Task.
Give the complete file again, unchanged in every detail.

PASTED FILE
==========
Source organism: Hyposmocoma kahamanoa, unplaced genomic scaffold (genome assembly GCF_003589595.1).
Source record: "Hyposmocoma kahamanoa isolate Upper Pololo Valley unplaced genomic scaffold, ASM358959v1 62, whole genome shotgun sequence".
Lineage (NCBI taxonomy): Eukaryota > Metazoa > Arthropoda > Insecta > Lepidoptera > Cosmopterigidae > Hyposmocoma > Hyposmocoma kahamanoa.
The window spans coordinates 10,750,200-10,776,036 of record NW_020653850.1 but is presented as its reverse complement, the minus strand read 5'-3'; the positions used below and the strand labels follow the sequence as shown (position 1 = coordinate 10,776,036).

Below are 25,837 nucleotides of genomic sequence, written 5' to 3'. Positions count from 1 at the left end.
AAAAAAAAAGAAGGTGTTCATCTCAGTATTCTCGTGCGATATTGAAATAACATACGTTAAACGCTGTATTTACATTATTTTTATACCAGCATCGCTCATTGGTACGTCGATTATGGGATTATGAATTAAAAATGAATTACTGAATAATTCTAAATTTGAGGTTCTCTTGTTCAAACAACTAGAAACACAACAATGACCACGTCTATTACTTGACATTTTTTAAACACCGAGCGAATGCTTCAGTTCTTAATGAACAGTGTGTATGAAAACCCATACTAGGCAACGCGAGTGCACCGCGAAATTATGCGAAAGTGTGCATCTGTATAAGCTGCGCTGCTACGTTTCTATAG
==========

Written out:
Source organism: Hyposmocoma kahamanoa, unplaced genomic scaffold (genome assembly GCF_003589595.1).
Source record: "Hyposmocoma kahamanoa isolate Upper Pololo Valley unplaced genomic scaffold, ASM358959v1 62, whole genome shotgun sequence".
Lineage (NCBI taxonomy): Eukaryota > Metazoa > Arthropoda > Insecta > Lepidoptera > Cosmopterigidae > Hyposmocoma > Hyposmocoma kahamanoa.
The window spans coordinates 10,750,200-10,776,036 of record NW_020653850.1 but is presented as its reverse complement, the minus strand read 5'-3'; the positions used below and the strand labels follow the sequence as shown (position 1 = coordinate 10,776,036).

Below are 25,837 nucleotides of genomic sequence, written 5' to 3'. Positions count from 1 at the left end.
AAAAAAAAAGAAGGTGTTCATCTCAGTATTCTCGTGCGATATTGAAATAACATACGTTAAACGCTGTATTTACATTATTTTTATACCAGCATCGCTCATTGGTACGTCGATTATGGGATTATGAATTAAAAATGAATTACTGAATAATTCTAAATTTGAGGTTCTCTTGTTCAAACAACTAGAAACACAACAATGACCACGTCTATTACTTGACATTTTTTAAACACCGAGCGAATGCTTCAGTTCTTAATGAACAGTGTGTATGAAAACCCATACTAGGCAACGCGAGTGCACCGCGAAATTATGCGAAAGTGTGCATCTGTATAAGCTGCGCTGCTACGTTTCTATAG